Mikhail Petrovich Botkin (1839-1914) was not only a painter, he was one of the most aggressive and grasping art collectors in fin de siècle St Petersburg. His greed was legendary. Nevertheless, after his death, his collection of medieval miniature enamels were found to be mostly forgeries, to the great glee of society. Nabokov named one of his characters Botkin, because he was greedy, but easily fooled by conmen.
BOTKIN Mikhail Petrovich
Mikhail Petrovich Botkin came from a famous family in Russia. One of his brothers was the famous author V. P. Botkin. Another brother was Sergei Petrovich Botkin (1832-1889), a brilliant physician. He introduced triage, pathological anatomy, and post mortem diagnostics into Russian medical practise. S. P. Botkin was also a court physician to Tsars Aleksandr Nikolaevich (1855-1881) and Aleksandr Aleksandrovich (1881-1894). He was also the father of Yevgeny Sergeyevich Botkin, the court physician to Tsar St Nikolai Aleksandrovich, who was murdered along with the tsar in 1918 in Yekaterinburg.
The ardent nature of M. P. Botkin did not allow him to occupy himself with mundane pursuits. He entered the Academy of Fine Arts in St Petersburg in 1856, but, he left without finishing his studies there. He went to Italy, using his own means, and from there also visited Germany, France, and Spain, studying the techniques of the artists in these countries. It is no surprise that M. P. Botkin is known as an artist of the academic school with a strong leaning to “Italian” archetypes, which is characterised by strictness of technique, idealisation in composition, elevation of figure, and refinement of colour. In 1863, he returned to Russia, where he was occupied for some time with intensive work in painting, in particular, portraiture, and he also perfected his skills in another direction by learning etching.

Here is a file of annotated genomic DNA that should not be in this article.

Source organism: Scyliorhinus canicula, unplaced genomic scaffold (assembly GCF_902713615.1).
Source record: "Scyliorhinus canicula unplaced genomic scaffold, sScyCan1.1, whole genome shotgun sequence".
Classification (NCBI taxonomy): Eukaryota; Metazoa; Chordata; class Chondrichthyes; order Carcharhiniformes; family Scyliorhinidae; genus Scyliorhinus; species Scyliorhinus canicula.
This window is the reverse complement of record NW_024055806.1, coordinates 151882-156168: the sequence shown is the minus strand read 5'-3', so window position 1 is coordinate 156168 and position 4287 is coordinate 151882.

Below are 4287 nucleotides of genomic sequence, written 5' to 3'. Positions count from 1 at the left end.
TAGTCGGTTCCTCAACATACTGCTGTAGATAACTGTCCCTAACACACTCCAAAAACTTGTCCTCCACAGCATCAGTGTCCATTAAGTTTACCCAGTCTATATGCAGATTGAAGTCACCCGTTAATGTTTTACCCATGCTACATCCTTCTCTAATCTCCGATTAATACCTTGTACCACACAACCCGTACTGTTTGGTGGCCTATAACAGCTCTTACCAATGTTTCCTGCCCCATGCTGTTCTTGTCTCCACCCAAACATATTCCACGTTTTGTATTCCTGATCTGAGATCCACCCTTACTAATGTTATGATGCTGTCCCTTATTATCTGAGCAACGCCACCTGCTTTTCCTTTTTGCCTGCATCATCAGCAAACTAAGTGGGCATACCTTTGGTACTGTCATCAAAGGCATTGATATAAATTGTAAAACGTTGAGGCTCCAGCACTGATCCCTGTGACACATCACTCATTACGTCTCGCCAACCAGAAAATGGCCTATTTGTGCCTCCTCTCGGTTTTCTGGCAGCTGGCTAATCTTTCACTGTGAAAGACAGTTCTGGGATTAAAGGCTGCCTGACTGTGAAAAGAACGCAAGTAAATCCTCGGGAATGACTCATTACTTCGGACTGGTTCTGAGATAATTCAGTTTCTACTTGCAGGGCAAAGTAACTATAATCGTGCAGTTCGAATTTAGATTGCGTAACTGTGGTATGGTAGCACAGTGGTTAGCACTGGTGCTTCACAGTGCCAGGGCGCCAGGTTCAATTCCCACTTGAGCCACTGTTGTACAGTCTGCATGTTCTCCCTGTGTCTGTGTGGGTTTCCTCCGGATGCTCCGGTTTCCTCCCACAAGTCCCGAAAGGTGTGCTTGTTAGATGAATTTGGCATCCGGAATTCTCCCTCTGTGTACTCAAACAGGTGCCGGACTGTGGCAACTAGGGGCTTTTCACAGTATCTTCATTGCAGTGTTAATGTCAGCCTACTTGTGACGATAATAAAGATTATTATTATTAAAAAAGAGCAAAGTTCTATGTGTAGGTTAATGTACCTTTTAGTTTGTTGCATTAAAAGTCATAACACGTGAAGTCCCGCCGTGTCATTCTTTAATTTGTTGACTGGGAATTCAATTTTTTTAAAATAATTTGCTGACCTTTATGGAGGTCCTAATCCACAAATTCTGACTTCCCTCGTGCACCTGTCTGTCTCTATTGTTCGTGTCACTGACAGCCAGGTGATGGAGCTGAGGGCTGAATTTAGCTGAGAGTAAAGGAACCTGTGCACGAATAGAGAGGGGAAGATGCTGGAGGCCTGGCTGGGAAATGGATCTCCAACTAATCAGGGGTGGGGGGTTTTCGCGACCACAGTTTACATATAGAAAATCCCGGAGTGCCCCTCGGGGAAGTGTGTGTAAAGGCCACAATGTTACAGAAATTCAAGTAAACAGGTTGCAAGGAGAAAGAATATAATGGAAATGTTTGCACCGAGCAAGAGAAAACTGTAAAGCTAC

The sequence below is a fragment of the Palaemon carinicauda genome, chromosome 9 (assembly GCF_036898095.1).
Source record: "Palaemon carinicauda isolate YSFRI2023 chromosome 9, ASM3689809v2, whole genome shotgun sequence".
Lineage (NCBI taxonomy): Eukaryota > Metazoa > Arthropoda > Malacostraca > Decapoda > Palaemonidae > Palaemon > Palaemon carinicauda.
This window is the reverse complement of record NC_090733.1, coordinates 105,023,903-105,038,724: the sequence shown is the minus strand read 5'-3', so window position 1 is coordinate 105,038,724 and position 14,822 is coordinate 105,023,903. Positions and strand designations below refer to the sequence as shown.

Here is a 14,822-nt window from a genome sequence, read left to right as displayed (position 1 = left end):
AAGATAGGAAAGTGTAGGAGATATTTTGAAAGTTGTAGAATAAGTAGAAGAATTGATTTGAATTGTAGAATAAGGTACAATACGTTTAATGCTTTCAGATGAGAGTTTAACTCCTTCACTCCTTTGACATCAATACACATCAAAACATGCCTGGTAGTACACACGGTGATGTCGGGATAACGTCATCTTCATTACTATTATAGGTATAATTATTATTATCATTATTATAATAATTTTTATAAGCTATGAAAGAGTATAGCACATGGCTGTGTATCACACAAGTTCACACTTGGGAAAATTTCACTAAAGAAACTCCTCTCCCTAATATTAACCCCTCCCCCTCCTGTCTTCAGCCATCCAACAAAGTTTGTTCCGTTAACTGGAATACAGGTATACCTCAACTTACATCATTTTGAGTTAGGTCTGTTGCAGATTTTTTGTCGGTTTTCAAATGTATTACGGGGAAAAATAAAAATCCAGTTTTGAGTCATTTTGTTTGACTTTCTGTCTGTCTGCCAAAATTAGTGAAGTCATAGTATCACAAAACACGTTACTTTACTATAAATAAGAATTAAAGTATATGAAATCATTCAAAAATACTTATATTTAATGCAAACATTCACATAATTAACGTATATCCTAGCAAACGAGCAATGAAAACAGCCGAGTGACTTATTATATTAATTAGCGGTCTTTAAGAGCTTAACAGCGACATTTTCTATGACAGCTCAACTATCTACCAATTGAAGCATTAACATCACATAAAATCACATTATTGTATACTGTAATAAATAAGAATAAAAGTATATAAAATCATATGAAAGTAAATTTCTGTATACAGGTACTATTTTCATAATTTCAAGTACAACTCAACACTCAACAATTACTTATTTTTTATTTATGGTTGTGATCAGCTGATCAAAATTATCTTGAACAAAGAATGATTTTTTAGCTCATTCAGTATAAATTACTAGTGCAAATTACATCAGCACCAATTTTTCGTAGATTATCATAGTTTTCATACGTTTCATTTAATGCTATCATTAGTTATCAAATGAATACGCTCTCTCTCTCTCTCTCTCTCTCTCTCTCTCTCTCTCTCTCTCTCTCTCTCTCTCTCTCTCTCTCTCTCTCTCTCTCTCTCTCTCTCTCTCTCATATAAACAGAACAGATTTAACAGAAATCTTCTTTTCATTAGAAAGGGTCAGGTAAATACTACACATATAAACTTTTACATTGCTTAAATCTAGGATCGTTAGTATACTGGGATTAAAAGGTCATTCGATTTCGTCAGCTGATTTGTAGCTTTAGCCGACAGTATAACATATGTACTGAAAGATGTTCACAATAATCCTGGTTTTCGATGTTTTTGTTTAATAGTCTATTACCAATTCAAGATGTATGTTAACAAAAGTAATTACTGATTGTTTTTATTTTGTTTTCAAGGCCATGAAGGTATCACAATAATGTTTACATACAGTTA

Mr Botkin also worked in business, taking part in commodities trading and financial activity. He was a director of several firms, including the Russian Steam Navigation and Trade Society, the first Russian insurance society, and a St Petersburg commercial bank. The means earned from such activity allowed him to be very energetic in supporting public initiatives connected with the encouragement and development of young artists. Mr Botkin was an avid art collector and connoisseur, and paintings from his collection were carried by the young artist Aleksandr Benois to many exhibitions in Russia and all over Europe.
Finally, in 1880, Mr Botkin prepared and published an exhaustive monograph on the Russian artist Aleksandr Ivanov entitled Aleksandr Andreyevich Ivanov: His Life and Correspondence [1806-1858]. He obtained the source materials for this work through a bequest in the will of A. A. Ivanov, and the majority of the sketches and studies of Ivanov were passed on to the Rumyantsev Museum after the book was completed.
My Russkie – kakoi vostorg!